Stevenage: Stephen McPartland has held this seat since 2010, and his 2017 majority of 3,384 is healthy but not unassailable were Labour to have a good night. But it broke almost six-to-four for Leave in 2016, and McPartland will benefit from the Brexit Party’s decision to withdraw. On current polling Labour are very likely to go backwards here, but you never know.

Thurrock: Prior to 2010 this seat only went Conservative for a single term in 1997, and Jackie Doyle-Price has held it by two- or three-figure majorities at the past three elections. Yet despite her majority standing at only 345 she ought to be one of the biggest beneficiaries of the Brexit Party’s decision to withdraw from Tory-held seats: in 2015 UKIP turned this into a three-way marginal, and even in 2017 the ‘People’s Army’ still took 10,000 votes. Doyle-Price ought to pick up the great majority of those in what is an extremely pro-Brexit seat – Hanretty puts the Leave share at above 70 per cent, one of only 59 seats that went so strongly one way or the other. Electoral Calculus predict that it will become a safe Tory seat.

Watford: This seat has a history of swinging between the two main parties, but the Lib Dems are very strong in local government and it used to be something of a three-way marginal. Conservative incumbent Richard Harrington is standing down, and bequeaths his successor a majority of only just over 2,000. The big question is what happens to the Lib Dems, who are running here under the ‘Unite to Remain’ alliance. The seat is pretty evenly split on Brexit, but Labour would do well not to fall back here.

Liberal Democrats:

Cambridge: Reliably Conservative before 1992 and not at all since. The Liberal Democrats held it from 2005 to 2015, when Labour squeaked it back by just 599 votes… before racking up a majority of 12,661 in 2017. This is a very Remain seat (almost three-quarters so), and despite Labour shifting towards a more expressly pro-EU stance Electoral Calculus still gives the Lib Dems a 60 per cent chance of taking this back. However, one note of caution might be this year’s local election results, in which Labour held up very well.

Hitchin and Harpenden: This seat wouldn’t get a mention save that it is cropping up in stories about potentially-overlooked seats where the Lib Dems could break through, based on their Survation polling. It is quite Remain-y, but even so this feels like a stretch: Bim Afolami, the Conservative incumbent, has a majority of 12,000 and that’s over Labour. Even if the Lib Dems put on 20 points, it would probably auger a horrible night for the Tories to lose this. Electoral Calculus doesn’t think it likely.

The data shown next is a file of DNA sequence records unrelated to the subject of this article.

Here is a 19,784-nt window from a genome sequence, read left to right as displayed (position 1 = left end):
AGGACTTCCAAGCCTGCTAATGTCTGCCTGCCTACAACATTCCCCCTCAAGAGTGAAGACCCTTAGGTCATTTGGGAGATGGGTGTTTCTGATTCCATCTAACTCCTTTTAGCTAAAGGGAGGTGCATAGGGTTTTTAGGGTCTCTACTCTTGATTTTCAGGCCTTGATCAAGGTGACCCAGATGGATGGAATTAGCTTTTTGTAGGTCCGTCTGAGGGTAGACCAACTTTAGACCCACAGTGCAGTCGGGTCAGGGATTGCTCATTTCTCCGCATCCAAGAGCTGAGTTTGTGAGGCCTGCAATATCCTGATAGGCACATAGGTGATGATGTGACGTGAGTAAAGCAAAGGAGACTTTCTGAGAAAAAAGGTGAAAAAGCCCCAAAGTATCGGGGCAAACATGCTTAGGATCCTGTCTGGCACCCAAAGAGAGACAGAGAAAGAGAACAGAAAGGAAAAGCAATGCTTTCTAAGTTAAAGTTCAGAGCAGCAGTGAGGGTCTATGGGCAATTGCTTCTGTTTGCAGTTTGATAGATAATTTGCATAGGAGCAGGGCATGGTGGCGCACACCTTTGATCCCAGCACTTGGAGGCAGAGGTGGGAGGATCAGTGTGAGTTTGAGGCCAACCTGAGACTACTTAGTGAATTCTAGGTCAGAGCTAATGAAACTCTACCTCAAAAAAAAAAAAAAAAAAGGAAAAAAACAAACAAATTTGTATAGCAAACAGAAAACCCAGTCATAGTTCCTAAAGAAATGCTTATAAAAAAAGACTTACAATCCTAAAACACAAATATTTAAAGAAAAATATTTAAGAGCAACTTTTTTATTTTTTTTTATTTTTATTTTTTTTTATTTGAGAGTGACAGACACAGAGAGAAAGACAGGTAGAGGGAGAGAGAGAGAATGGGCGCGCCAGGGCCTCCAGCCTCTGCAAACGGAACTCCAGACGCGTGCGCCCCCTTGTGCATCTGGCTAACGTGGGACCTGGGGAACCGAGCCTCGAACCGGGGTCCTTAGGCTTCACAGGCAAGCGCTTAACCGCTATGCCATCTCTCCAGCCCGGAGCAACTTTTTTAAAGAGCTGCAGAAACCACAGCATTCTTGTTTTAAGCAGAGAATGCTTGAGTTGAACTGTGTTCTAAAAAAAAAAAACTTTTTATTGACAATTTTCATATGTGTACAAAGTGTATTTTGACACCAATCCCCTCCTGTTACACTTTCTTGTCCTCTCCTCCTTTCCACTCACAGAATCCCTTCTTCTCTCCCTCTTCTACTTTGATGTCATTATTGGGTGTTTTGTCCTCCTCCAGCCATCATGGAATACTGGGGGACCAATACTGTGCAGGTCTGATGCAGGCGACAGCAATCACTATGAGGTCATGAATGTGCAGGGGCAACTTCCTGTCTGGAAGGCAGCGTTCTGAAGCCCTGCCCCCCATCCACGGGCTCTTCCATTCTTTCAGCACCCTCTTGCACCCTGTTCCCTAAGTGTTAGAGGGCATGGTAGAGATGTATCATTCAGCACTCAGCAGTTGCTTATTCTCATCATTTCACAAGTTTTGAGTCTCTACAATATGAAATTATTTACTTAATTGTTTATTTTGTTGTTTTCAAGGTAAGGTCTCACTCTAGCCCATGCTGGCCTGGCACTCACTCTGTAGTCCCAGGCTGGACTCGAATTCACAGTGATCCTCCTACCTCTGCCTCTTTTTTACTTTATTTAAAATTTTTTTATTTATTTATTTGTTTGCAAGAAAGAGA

South Cambridgeshire: Heidi Allen isn’t running, but even without her incumbency this must still be a strong prospect for the Lib Dems. In fact, there is already constituency polling putting them ahead – perhaps not surprising in a seat which broke more than 60 per cent for Remain three years ago. The Conservatives ought still to be competitive – even in 2016 Allen’s majority was almost 16,000 – but it may not help that their candidate is already facing calls to withdraw over allegedly racist arguments he advanced a Spectator article. Electoral Calculus puts the odds of a Tory hold at 80 per cent, but take that with salt.

St Albans: Probably the best shot at a gain from the Conservatives next month. This is a very Remain-y seat (over 60 per cent) and the Lib Dems are apparently working the seat extremely hard. Electoral Calculus only gives them a four-in-ten chance of picking it up, but the broader consensus seems to be that it will be an extremely disappointing night for the party if they don’t pick up Remain-voting southern seats like this.

Watford: An odd seat. The Conservatives have held it in 2010 despite zero representation on the Council, whereas the Lib Dems dominate local government but haven’t won the parliamentary seat since 1906, coming closest in 2010 when they got within 1,500 votes. Since then their vote has fallen back markedly, and with only a paltry Green vote to cannibalise through ‘Unite to Remain’ they will need to take a lot of votes off both Labour and the Tories to come through. Electoral Calculus puts the odds of a Tory retention at 80 per cent.

Brexit Party:

Peterborough: Mike Greene did very well here in the June by-election, losing out to Labour by just 683 votes and forcing the Conservatives into third. He’s standing again in an extremely Leave seat, and given that Nigel Farage’s withdrawal from Tory-held seats rules out Thurrock this is the only thing resembling a Brexit Party target in the entire region. Polls don’t show him winning, but he has a respectable base to work from and could very easily deny the Tories a win.

Independent:

South West Hertfordshire: David Gauke has announced his intention to stand as an Independent in his old constituency following his failure to regain the Conservative whip. This has led Tom Newton Dunn to describe the seat as ‘at risk’, but from where we are at the moment that seems a stretch. The Conservative majority is almost 20,000 and the seat only leans Remain (about 54 per cent in 2016), so it would take a good night for both Gauke and the Lib Dems for either of them to overtake – although since he has come out for a second referendum he might get the Dominic Grieve treatment and have the latter stand aside.

Real Estate, and Personal Injury Lawyers. Contact us at: https://westlakelegal.com